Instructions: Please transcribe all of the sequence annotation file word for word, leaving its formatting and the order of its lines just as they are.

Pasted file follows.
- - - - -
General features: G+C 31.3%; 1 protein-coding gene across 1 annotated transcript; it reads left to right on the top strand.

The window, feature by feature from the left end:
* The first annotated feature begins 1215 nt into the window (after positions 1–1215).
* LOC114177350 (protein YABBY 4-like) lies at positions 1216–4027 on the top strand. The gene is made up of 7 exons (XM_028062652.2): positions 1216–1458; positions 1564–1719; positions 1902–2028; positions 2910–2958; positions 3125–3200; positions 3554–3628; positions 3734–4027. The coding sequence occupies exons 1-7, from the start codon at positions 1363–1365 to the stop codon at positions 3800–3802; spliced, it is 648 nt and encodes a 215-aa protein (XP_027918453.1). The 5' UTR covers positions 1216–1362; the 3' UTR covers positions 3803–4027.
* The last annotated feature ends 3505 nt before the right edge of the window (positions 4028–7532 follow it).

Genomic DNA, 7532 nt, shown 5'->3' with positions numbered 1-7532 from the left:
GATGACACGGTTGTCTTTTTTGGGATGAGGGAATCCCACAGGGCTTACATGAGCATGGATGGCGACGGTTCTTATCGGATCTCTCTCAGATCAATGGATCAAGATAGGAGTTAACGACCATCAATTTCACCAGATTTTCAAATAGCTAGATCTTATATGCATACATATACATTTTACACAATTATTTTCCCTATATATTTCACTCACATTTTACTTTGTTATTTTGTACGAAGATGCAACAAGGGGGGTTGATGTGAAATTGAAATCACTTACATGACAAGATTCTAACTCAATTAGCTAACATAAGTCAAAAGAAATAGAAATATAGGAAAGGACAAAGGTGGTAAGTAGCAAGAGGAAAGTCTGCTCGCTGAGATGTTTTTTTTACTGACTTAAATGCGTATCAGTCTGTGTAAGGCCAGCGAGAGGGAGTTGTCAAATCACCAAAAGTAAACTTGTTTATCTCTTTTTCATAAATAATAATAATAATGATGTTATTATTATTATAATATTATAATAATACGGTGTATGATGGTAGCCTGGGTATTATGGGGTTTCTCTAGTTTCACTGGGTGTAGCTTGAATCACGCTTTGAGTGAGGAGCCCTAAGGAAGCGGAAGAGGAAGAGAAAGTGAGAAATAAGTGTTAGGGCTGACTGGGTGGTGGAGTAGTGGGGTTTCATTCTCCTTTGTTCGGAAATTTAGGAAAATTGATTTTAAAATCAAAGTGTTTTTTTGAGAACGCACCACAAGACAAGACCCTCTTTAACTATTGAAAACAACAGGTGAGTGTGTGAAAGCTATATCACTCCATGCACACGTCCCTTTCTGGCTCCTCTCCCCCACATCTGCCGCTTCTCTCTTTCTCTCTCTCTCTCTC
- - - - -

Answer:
General features: G+C 31.3%; 1 protein-coding gene across 1 annotated transcript; it reads left to right on the top strand.

The window, feature by feature from the left end:
* The first annotated feature begins 1215 nt into the window (after positions 1–1215).
* LOC114177350 (protein YABBY 4-like) lies at positions 1216–4027 on the top strand. The gene is made up of 7 exons (XM_028062652.2): positions 1216–1458; positions 1564–1719; positions 1902–2028; positions 2910–2958; positions 3125–3200; positions 3554–3628; positions 3734–4027. The coding sequence occupies exons 1-7, from the start codon at positions 1363–1365 to the stop codon at positions 3800–3802; spliced, it is 648 nt and encodes a 215-aa protein (XP_027918453.1). The 5' UTR covers positions 1216–1362; the 3' UTR covers positions 3803–4027.
* The last annotated feature ends 3505 nt before the right edge of the window (positions 4028–7532 follow it).

Genomic DNA, 7532 nt, shown 5'->3' with positions numbered 1-7532 from the left:
GATGACACGGTTGTCTTTTTTGGGATGAGGGAATCCCACAGGGCTTACATGAGCATGGATGGCGACGGTTCTTATCGGATCTCTCTCAGATCAATGGATCAAGATAGGAGTTAACGACCATCAATTTCACCAGATTTTCAAATAGCTAGATCTTATATGCATACATATACATTTTACACAATTATTTTCCCTATATATTTCACTCACATTTTACTTTGTTATTTTGTACGAAGATGCAACAAGGGGGGTTGATGTGAAATTGAAATCACTTACATGACAAGATTCTAACTCAATTAGCTAACATAAGTCAAAAGAAATAGAAATATAGGAAAGGACAAAGGTGGTAAGTAGCAAGAGGAAAGTCTGCTCGCTGAGATGTTTTTTTTACTGACTTAAATGCGTATCAGTCTGTGTAAGGCCAGCGAGAGGGAGTTGTCAAATCACCAAAAGTAAACTTGTTTATCTCTTTTTCATAAATAATAATAATAATGATGTTATTATTATTATAATATTATAATAATACGGTGTATGATGGTAGCCTGGGTATTATGGGGTTTCTCTAGTTTCACTGGGTGTAGCTTGAATCACGCTTTGAGTGAGGAGCCCTAAGGAAGCGGAAGAGGAAGAGAAAGTGAGAAATAAGTGTTAGGGCTGACTGGGTGGTGGAGTAGTGGGGTTTCATTCTCCTTTGTTCGGAAATTTAGGAAAATTGATTTTAAAATCAAAGTGTTTTTTTGAGAACGCACCACAAGACAAGACCCTCTTTAACTATTGAAAACAACAGGTGAGTGTGTGAAAGCTATATCACTCCATGCACACGTCCCTTTCTGGCTCCTCTCCCCCACATCTGCCGCTTCTCTCTTTCTCTCTCTCTCTCTC